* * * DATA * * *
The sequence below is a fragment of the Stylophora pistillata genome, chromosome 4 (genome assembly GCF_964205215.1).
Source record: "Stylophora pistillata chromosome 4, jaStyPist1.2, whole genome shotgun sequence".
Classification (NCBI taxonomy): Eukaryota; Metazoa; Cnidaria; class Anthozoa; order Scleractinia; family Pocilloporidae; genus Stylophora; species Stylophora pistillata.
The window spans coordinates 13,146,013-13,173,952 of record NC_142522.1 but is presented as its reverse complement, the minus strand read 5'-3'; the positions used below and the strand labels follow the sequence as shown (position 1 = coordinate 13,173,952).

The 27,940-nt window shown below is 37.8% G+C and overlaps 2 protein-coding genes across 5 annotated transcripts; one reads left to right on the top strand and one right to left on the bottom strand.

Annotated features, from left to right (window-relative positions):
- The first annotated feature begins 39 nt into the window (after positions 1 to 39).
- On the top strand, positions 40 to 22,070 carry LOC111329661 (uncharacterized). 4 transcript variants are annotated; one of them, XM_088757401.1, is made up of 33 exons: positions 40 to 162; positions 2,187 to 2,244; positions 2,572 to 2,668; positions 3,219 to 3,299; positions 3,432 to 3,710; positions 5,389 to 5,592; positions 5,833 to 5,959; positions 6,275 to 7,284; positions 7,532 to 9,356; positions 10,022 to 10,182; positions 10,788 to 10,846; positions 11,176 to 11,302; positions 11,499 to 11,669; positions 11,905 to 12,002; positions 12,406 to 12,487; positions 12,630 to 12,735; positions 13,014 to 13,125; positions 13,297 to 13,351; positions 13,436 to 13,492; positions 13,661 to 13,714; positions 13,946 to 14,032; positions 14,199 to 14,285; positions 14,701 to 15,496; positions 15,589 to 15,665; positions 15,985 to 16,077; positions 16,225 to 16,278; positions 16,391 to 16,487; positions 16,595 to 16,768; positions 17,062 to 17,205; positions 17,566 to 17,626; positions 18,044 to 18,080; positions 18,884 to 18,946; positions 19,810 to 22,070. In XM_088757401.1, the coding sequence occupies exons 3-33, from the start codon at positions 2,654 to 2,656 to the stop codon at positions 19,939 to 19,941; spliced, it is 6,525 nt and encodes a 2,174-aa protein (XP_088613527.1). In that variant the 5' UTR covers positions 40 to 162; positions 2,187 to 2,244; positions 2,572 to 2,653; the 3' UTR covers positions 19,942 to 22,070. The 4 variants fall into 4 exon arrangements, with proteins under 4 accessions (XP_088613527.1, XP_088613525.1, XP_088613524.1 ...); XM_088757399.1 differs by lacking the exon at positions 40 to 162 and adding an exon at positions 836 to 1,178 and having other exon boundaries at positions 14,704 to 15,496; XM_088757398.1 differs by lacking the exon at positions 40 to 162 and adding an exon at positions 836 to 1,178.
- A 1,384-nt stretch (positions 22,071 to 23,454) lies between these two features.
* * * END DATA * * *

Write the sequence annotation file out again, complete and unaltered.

The sequence below is a fragment of the Stylophora pistillata genome, chromosome 4 (genome assembly GCF_964205215.1).
Source record: "Stylophora pistillata chromosome 4, jaStyPist1.2, whole genome shotgun sequence".
Classification (NCBI taxonomy): Eukaryota; Metazoa; Cnidaria; class Anthozoa; order Scleractinia; family Pocilloporidae; genus Stylophora; species Stylophora pistillata.
The window spans coordinates 13,146,013-13,173,952 of record NC_142522.1 but is presented as its reverse complement, the minus strand read 5'-3'; the positions used below and the strand labels follow the sequence as shown (position 1 = coordinate 13,173,952).

The 27,940-nt window shown below is 37.8% G+C and overlaps 2 protein-coding genes across 5 annotated transcripts; one reads left to right on the top strand and one right to left on the bottom strand.

Annotated features, from left to right (window-relative positions):
- The first annotated feature begins 39 nt into the window (after positions 1 to 39).
- On the top strand, positions 40 to 22,070 carry LOC111329661 (uncharacterized). 4 transcript variants are annotated; one of them, XM_088757401.1, is made up of 33 exons: positions 40 to 162; positions 2,187 to 2,244; positions 2,572 to 2,668; positions 3,219 to 3,299; positions 3,432 to 3,710; positions 5,389 to 5,592; positions 5,833 to 5,959; positions 6,275 to 7,284; positions 7,532 to 9,356; positions 10,022 to 10,182; positions 10,788 to 10,846; positions 11,176 to 11,302; positions 11,499 to 11,669; positions 11,905 to 12,002; positions 12,406 to 12,487; positions 12,630 to 12,735; positions 13,014 to 13,125; positions 13,297 to 13,351; positions 13,436 to 13,492; positions 13,661 to 13,714; positions 13,946 to 14,032; positions 14,199 to 14,285; positions 14,701 to 15,496; positions 15,589 to 15,665; positions 15,985 to 16,077; positions 16,225 to 16,278; positions 16,391 to 16,487; positions 16,595 to 16,768; positions 17,062 to 17,205; positions 17,566 to 17,626; positions 18,044 to 18,080; positions 18,884 to 18,946; positions 19,810 to 22,070. In XM_088757401.1, the coding sequence occupies exons 3-33, from the start codon at positions 2,654 to 2,656 to the stop codon at positions 19,939 to 19,941; spliced, it is 6,525 nt and encodes a 2,174-aa protein (XP_088613527.1). In that variant the 5' UTR covers positions 40 to 162; positions 2,187 to 2,244; positions 2,572 to 2,653; the 3' UTR covers positions 19,942 to 22,070. The 4 variants fall into 4 exon arrangements, with proteins under 4 accessions (XP_088613527.1, XP_088613525.1, XP_088613524.1 ...); XM_088757399.1 differs by lacking the exon at positions 40 to 162 and adding an exon at positions 836 to 1,178 and having other exon boundaries at positions 14,704 to 15,496; XM_088757398.1 differs by lacking the exon at positions 40 to 162 and adding an exon at positions 836 to 1,178.
- A 1,384-nt stretch (positions 22,071 to 23,454) lies between these two features.